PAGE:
Clayton and Polly South say breeding the best possible flock on their property at Wagin, WA, means making the most of available technology.
Combining electronic identification, pregnancy scanning and proximity collars, Mr South hopes that having extra data is paying off in terms of gradual genetic gain.
"Once you start measuring traits within a mob or age group, it's amazing the range in productivity or performance of those ewes within that mob," he said.
"Quite often they're run in the same paddock conditions, with the same health treatments and same feed for most of the year. The EID tags give us the ability to measure things on an individual basis, which then enables us to manage them accordingly, rather than as a whole mob."
Since 2014 the Souths have been using electronic identification tags with their Dohne ewes at their 5000 hectare mixed cropping and sheep property, Tahara.
A particular focus has been on the repeatability of twinning ewes.
"We started breeding our own rams because we were collecting a fair bit of data and we were chasing a few specific traits. That and the fact that it was getting expensive to source enough rams to join our ewe lambs to at the same time as the main flock," Mr South said.
"We wanted to get one or two really good rams and breed our own from them, measure all those ram lambs and then use the top ones of those for the main flock and then use a greater percentage of rams over our ewe lambs."
Mr South said the data they had collected over the years enabled them to rank their ewes from the best performing down to the least productive, allowing smarter culling decisions.
"We might cull the bottom performing third of the oldest three age groups, rather than simply the oldest age group" he said.
"When we started all our scanned drys used to go straight away and now we're getting to a stage when the last two to three years, anything that has been a single twice in a row is now sold.
"Having a lot of twins and then once we've got them on board, we've also worked pretty hard on improving the management to keep them alive. This has meant our lambing percentage has also kept improving, we're now getting up to 125 to 130 per cent, from the adult ewes and then we're getting anywhere from 700 to 900 lambs out of our ewe lambs as well."
Mr South said ewes born as a twin or out of a twin mob do not seem more likely to conceive twins themselves.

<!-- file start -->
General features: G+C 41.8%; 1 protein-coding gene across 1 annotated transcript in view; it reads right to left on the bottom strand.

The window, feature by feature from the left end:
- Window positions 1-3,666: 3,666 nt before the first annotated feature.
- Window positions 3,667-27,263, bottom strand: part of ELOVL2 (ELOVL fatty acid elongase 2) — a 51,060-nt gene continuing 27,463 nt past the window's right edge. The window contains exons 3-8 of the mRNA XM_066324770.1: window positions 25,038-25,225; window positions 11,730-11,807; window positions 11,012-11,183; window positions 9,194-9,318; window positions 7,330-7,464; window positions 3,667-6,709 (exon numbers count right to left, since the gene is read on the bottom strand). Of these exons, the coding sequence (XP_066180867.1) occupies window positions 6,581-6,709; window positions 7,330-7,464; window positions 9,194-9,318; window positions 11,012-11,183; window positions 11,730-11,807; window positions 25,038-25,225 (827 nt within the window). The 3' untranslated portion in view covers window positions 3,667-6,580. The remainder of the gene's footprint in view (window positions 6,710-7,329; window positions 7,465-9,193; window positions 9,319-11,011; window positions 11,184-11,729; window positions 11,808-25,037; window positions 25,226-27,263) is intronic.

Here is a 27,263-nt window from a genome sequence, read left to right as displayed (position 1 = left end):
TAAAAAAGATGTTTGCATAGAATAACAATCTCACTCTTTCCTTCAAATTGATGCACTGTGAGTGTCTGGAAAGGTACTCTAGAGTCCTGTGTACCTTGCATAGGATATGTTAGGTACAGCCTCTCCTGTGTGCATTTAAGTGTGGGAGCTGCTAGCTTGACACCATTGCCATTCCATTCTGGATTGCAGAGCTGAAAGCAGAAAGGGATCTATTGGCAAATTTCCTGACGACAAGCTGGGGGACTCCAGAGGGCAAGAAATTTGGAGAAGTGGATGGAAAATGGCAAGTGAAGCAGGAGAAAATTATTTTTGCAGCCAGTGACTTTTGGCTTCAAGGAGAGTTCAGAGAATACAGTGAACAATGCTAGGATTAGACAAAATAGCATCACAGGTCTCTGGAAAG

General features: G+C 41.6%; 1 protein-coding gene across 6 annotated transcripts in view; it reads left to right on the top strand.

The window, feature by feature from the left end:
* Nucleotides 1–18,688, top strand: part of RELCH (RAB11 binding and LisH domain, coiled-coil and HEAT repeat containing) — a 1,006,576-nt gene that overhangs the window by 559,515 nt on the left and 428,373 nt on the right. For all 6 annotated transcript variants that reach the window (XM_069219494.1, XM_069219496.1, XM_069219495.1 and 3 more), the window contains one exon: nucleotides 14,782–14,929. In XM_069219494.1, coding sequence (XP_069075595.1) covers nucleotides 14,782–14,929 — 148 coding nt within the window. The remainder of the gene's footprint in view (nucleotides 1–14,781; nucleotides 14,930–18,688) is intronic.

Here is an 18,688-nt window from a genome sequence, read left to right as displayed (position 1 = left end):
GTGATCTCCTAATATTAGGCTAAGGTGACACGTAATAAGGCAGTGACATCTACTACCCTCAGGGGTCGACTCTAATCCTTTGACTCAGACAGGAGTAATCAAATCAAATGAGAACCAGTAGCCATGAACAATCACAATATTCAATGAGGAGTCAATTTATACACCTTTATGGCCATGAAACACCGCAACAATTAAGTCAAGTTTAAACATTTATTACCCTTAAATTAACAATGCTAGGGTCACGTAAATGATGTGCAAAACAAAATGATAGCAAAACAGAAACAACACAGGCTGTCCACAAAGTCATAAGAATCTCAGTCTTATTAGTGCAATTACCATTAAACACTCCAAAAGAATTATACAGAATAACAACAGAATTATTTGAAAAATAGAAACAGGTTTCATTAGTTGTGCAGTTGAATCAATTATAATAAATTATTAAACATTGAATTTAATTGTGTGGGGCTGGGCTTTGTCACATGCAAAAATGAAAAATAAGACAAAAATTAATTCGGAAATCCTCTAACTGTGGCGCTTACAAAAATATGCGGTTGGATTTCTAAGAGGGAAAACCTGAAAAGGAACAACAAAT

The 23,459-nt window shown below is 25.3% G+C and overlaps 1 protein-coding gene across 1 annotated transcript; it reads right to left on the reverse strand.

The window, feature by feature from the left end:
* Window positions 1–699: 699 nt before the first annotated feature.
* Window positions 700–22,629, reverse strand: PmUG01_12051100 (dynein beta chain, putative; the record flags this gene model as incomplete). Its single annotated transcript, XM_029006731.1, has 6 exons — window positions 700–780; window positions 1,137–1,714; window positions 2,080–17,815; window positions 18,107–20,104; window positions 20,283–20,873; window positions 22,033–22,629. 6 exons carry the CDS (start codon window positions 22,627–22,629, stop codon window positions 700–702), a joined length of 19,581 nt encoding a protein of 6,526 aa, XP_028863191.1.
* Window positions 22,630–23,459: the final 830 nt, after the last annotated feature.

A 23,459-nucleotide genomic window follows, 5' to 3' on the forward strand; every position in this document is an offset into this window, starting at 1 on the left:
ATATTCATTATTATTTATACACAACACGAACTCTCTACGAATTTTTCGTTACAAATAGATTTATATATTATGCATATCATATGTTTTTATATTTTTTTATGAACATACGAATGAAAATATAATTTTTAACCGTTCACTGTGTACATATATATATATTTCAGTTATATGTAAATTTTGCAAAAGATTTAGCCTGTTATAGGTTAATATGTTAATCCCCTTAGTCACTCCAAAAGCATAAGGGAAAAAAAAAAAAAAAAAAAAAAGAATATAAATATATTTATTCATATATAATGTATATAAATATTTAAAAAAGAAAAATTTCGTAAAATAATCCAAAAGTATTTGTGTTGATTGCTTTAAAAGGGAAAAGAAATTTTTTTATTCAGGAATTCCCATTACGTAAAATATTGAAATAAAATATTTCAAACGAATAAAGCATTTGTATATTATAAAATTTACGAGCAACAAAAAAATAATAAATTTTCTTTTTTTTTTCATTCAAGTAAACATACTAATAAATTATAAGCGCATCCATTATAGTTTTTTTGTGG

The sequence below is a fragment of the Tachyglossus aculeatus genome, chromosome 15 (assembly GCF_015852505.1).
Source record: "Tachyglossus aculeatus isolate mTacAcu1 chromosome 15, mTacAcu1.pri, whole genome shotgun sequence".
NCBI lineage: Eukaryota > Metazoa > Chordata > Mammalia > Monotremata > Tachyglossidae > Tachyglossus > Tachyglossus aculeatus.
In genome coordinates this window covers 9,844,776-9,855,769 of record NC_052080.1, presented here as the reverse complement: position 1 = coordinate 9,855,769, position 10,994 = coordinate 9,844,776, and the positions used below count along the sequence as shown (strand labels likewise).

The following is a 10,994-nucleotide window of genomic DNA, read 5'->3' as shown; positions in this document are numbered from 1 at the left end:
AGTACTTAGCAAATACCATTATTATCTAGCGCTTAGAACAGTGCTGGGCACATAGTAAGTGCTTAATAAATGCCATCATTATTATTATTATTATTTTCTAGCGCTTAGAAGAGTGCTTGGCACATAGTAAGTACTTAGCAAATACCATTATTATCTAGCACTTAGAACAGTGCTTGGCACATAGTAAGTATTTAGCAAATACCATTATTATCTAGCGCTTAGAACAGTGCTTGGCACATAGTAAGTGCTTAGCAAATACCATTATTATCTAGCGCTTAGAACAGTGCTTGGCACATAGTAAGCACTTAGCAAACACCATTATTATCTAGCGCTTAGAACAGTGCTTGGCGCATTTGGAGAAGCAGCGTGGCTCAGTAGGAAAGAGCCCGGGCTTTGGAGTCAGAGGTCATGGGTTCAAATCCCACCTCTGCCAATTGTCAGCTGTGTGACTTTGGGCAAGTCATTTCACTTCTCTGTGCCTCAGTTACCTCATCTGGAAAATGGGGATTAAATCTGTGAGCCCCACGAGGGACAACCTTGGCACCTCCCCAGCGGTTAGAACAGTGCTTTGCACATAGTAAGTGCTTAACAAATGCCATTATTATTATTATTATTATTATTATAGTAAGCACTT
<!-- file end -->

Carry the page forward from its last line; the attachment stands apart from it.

"What we've noticed is if we can get them conceiving twins as a traditional maiden... they're a lot more likely to keep conceiving twins if we manage them correctly and get them back up into condition," he said.
"The twinning ewes that conceive as a traditional two-year-old, they sort of form the basis of the flock going forward and the singles are normally put into a crossbred flock and if they have twins the next year, they stay in that crossbred flock otherwise they're sold.
"It gives us the ability to sell a line or two of higher value younger ewes which people are chasing to restock all across the country."
The Souths trialed using proximity collars in 2017 as part of the Sheep Industry Business Innovation project led by WA's Department of Primary Industries and Regional Development, in the hopes of identifying the number of lambs each ewe reared to weaning, but at the time the costs outweighed the benefits.
Now they are using SmartShepherd collars again to mother up ewes and lambs in a nucleus flock.
Last year they used the collars on 700 to 800 ewes, this year reducing that to 500.
"For those 500 ewes we do know which one, or two, or three lambs they've raised," he said.
"We've been doing some single sire mating so obviously we've recorded with the tags which ram that ewe went to so as a default we've got full pedigree on all those lambs in the nucleus flock. We don't have to try to mother them up in the paddock or do any DNA testing. It still is only 90 to 95pc accurate but for us that's good enough."
The Souths also use foetal aging data to tailor ewe nutrition to the exact stage of pregnancy and are now considering further tightening their four week joining period down to three weeks with an increased ram percentage, based on that same data.
"We're getting 70pc [of lambs conceived] in the first two weeks and speaking to the scanner, we'd probably only miss 5 to 10pc at the most, coming back to three weeks," he said.